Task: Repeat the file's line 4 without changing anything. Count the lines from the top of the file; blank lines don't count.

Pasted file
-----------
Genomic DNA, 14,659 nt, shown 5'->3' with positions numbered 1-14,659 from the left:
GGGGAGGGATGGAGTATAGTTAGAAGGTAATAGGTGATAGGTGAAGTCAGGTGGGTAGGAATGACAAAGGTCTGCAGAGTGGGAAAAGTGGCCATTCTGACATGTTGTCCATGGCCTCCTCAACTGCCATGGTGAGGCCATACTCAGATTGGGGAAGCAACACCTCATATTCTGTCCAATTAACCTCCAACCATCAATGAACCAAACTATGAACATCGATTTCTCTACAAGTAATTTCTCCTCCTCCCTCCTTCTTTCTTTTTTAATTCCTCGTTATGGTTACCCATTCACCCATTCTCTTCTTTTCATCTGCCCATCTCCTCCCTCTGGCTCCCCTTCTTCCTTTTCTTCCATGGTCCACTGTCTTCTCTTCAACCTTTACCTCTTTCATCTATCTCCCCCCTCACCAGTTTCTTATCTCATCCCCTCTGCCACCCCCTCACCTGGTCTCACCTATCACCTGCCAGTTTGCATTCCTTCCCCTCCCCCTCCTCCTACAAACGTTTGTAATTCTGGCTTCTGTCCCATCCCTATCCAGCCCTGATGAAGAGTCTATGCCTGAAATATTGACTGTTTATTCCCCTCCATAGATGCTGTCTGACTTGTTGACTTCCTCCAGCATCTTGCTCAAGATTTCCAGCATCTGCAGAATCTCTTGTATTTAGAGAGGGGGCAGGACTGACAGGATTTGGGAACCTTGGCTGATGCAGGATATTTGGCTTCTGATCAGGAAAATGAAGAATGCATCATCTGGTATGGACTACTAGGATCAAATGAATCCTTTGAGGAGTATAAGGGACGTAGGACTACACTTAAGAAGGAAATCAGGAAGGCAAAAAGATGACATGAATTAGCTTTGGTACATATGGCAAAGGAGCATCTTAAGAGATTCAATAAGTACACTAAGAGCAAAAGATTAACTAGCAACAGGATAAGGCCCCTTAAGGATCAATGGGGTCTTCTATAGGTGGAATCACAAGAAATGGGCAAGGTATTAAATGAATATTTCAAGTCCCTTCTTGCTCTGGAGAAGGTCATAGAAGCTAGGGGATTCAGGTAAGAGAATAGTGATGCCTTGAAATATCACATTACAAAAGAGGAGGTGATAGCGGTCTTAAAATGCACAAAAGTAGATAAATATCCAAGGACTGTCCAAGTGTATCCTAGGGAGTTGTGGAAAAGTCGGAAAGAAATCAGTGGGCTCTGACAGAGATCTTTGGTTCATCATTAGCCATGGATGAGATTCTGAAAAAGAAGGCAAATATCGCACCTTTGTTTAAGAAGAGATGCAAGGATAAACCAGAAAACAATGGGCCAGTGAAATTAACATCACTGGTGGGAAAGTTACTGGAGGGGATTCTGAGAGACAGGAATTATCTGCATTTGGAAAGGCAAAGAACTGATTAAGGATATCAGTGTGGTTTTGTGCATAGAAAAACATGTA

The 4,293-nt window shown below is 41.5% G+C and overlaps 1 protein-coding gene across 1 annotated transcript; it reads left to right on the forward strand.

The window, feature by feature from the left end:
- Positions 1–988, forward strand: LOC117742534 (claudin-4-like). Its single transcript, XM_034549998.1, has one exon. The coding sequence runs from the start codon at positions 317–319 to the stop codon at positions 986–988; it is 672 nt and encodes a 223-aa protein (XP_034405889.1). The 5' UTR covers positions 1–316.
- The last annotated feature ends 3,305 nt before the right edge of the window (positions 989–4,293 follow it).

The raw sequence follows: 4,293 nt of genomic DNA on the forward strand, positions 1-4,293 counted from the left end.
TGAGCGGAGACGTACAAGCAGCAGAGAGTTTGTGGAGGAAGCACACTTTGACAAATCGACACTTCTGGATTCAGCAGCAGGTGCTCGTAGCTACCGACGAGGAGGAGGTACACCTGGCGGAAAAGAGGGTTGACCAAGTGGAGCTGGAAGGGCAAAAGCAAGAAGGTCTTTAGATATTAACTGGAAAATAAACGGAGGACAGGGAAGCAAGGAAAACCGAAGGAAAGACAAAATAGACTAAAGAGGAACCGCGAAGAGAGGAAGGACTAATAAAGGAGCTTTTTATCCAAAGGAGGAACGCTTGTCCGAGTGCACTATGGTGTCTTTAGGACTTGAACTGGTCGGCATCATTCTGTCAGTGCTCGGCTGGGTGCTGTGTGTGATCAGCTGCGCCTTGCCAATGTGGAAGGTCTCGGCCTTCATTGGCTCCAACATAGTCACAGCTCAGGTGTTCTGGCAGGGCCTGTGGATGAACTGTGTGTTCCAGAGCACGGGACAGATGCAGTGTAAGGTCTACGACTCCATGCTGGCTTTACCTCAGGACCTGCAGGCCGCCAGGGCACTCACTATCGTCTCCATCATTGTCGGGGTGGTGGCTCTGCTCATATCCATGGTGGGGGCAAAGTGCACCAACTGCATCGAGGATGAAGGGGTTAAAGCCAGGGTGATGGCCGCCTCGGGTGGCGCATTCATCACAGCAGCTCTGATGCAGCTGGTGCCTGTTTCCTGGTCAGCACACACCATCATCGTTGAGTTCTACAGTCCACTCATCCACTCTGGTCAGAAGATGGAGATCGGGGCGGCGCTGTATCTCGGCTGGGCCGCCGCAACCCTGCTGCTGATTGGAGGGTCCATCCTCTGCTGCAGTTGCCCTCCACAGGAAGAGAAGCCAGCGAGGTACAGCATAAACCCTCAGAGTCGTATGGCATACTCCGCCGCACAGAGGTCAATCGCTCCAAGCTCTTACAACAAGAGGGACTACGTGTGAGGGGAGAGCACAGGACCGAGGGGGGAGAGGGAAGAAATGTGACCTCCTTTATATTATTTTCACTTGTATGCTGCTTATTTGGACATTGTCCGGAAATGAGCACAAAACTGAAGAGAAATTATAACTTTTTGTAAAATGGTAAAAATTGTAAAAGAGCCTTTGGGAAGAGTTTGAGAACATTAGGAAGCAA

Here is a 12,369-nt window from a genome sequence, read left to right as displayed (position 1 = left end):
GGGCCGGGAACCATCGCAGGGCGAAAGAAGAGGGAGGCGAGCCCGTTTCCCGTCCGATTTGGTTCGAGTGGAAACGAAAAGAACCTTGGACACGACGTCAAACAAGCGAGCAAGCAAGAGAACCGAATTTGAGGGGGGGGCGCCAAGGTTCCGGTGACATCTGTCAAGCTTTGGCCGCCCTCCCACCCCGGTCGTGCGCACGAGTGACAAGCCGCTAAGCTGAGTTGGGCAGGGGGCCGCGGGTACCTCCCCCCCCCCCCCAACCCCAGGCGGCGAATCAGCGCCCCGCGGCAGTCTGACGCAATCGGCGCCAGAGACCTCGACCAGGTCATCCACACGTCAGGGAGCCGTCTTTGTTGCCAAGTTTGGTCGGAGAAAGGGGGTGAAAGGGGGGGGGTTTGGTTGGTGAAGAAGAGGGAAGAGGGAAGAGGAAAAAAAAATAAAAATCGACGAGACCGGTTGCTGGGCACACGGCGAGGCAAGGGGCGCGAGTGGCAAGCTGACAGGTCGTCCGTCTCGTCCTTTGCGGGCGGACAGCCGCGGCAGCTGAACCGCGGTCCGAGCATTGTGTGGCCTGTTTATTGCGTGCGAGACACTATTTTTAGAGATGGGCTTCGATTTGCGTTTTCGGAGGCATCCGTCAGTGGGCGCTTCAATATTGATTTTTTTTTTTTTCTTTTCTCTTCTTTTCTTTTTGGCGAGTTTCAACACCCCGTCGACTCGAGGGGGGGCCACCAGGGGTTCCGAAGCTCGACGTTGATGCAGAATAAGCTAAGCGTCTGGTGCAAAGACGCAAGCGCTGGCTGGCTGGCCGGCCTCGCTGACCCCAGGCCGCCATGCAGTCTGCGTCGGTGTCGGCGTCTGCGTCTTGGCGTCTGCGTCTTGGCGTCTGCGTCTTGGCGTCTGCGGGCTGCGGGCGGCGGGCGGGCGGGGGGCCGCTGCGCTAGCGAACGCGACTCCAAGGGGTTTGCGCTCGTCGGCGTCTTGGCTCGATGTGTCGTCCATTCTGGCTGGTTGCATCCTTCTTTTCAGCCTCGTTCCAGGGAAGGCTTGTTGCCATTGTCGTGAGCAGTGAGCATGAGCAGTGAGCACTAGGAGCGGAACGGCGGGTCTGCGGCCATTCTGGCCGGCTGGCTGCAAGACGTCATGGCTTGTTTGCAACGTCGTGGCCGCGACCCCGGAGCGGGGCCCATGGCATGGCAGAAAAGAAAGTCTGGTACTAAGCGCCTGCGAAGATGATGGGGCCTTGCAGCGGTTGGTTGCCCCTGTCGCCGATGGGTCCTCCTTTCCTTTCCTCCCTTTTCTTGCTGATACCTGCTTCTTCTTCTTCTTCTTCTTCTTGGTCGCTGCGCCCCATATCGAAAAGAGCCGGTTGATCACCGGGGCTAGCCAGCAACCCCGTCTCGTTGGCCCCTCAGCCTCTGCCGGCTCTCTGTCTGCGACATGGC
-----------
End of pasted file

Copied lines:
The window, feature by feature from the left end: